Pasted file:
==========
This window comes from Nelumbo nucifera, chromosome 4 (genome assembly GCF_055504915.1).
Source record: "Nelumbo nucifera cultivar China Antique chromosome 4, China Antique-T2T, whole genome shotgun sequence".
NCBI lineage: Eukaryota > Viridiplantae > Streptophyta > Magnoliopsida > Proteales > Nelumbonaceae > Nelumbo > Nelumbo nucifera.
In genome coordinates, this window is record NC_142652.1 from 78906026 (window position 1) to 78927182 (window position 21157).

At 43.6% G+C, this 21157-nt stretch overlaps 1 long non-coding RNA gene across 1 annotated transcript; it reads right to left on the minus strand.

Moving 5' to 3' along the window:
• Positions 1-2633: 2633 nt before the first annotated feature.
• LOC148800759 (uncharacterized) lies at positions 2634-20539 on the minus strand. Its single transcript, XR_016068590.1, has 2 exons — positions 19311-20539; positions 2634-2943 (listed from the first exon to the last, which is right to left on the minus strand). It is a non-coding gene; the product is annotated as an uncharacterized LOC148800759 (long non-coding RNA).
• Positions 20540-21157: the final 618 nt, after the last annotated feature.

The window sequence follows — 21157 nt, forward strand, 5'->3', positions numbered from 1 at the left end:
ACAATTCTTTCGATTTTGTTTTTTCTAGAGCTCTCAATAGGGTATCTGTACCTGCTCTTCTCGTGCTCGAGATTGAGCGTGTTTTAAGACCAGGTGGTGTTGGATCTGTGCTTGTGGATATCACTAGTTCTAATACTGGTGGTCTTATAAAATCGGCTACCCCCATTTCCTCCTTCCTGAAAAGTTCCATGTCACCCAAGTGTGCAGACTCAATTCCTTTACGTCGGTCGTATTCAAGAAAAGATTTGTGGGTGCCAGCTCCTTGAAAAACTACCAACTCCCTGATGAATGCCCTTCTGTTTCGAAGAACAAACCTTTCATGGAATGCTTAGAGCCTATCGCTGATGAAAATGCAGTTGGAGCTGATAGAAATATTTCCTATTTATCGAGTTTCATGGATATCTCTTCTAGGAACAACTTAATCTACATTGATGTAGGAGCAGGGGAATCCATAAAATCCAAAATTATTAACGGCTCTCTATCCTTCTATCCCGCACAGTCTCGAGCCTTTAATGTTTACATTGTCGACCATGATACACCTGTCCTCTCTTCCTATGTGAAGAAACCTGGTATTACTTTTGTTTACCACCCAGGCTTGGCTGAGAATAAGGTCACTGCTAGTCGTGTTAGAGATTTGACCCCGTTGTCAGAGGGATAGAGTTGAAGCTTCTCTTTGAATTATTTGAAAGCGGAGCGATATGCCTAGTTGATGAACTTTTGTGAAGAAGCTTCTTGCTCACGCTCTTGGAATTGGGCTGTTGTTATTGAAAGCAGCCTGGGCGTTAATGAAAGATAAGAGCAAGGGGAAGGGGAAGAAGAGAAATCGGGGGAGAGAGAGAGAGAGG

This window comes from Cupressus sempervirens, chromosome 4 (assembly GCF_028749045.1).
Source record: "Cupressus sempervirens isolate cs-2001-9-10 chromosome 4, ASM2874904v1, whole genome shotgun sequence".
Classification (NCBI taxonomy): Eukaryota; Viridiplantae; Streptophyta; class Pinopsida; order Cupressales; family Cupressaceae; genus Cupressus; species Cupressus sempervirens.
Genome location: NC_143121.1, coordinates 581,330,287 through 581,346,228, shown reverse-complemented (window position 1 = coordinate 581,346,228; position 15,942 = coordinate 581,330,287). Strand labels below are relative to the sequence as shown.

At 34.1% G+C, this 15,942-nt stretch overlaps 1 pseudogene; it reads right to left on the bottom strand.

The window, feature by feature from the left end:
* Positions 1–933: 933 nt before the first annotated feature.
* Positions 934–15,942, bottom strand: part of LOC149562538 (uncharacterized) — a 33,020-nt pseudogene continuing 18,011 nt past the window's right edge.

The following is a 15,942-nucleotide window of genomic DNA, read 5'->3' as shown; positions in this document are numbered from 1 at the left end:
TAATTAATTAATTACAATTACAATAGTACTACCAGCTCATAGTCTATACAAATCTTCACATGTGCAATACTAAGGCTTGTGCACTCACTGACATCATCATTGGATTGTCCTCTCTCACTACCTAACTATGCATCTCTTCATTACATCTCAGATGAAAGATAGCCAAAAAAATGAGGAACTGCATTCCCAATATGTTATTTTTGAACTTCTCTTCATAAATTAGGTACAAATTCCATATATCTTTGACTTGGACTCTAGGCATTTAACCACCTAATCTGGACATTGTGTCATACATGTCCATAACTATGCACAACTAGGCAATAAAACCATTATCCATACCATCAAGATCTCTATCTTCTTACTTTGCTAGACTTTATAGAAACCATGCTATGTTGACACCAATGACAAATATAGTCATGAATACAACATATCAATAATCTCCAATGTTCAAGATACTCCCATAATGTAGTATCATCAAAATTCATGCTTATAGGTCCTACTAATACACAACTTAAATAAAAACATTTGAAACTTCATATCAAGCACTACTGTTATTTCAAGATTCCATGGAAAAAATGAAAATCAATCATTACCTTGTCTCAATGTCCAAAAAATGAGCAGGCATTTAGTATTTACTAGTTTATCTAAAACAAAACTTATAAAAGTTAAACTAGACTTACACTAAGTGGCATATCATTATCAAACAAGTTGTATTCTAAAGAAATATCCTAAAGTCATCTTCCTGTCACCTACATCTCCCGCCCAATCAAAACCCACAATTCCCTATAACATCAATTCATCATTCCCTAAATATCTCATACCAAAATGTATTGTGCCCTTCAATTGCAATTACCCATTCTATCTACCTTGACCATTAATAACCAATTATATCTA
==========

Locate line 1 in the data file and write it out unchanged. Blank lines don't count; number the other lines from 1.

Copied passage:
This window comes from Nelumbo nucifera, chromosome 4 (genome assembly GCF_055504915.1).